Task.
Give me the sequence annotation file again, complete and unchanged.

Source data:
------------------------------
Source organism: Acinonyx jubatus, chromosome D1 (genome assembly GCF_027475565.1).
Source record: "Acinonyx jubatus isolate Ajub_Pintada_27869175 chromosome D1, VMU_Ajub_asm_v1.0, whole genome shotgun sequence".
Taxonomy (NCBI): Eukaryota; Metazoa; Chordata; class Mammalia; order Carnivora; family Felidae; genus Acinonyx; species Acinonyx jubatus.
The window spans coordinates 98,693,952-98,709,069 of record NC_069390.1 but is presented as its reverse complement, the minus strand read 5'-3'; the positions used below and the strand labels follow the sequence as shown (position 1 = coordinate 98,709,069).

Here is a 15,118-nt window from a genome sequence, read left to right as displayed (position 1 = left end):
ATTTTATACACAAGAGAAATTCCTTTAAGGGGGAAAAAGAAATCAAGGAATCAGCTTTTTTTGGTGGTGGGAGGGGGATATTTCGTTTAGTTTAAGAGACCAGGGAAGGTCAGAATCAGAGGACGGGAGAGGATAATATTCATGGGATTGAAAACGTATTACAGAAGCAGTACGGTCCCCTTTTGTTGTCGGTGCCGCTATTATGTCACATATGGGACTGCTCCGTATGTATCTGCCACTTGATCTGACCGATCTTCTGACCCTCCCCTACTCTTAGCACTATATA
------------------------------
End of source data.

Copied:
Source organism: Acinonyx jubatus, chromosome D1 (genome assembly GCF_027475565.1).
Source record: "Acinonyx jubatus isolate Ajub_Pintada_27869175 chromosome D1, VMU_Ajub_asm_v1.0, whole genome shotgun sequence".
Taxonomy (NCBI): Eukaryota; Metazoa; Chordata; class Mammalia; order Carnivora; family Felidae; genus Acinonyx; species Acinonyx jubatus.
The window spans coordinates 98,693,952-98,709,069 of record NC_069390.1 but is presented as its reverse complement, the minus strand read 5'-3'; the positions used below and the strand labels follow the sequence as shown (position 1 = coordinate 98,709,069).

Here is a 15,118-nt window from a genome sequence, read left to right as displayed (position 1 = left end):
ATTTTATACACAAGAGAAATTCCTTTAAGGGGGAAAAAGAAATCAAGGAATCAGCTTTTTTTGGTGGTGGGAGGGGGATATTTCGTTTAGTTTAAGAGACCAGGGAAGGTCAGAATCAGAGGACGGGAGAGGATAATATTCATGGGATTGAAAACGTATTACAGAAGCAGTACGGTCCCCTTTTGTTGTCGGTGCCGCTATTATGTCACATATGGGACTGCTCCGTATGTATCTGCCACTTGATCTGACCGATCTTCTGACCCTCCCCTACTCTTAGCACTATATA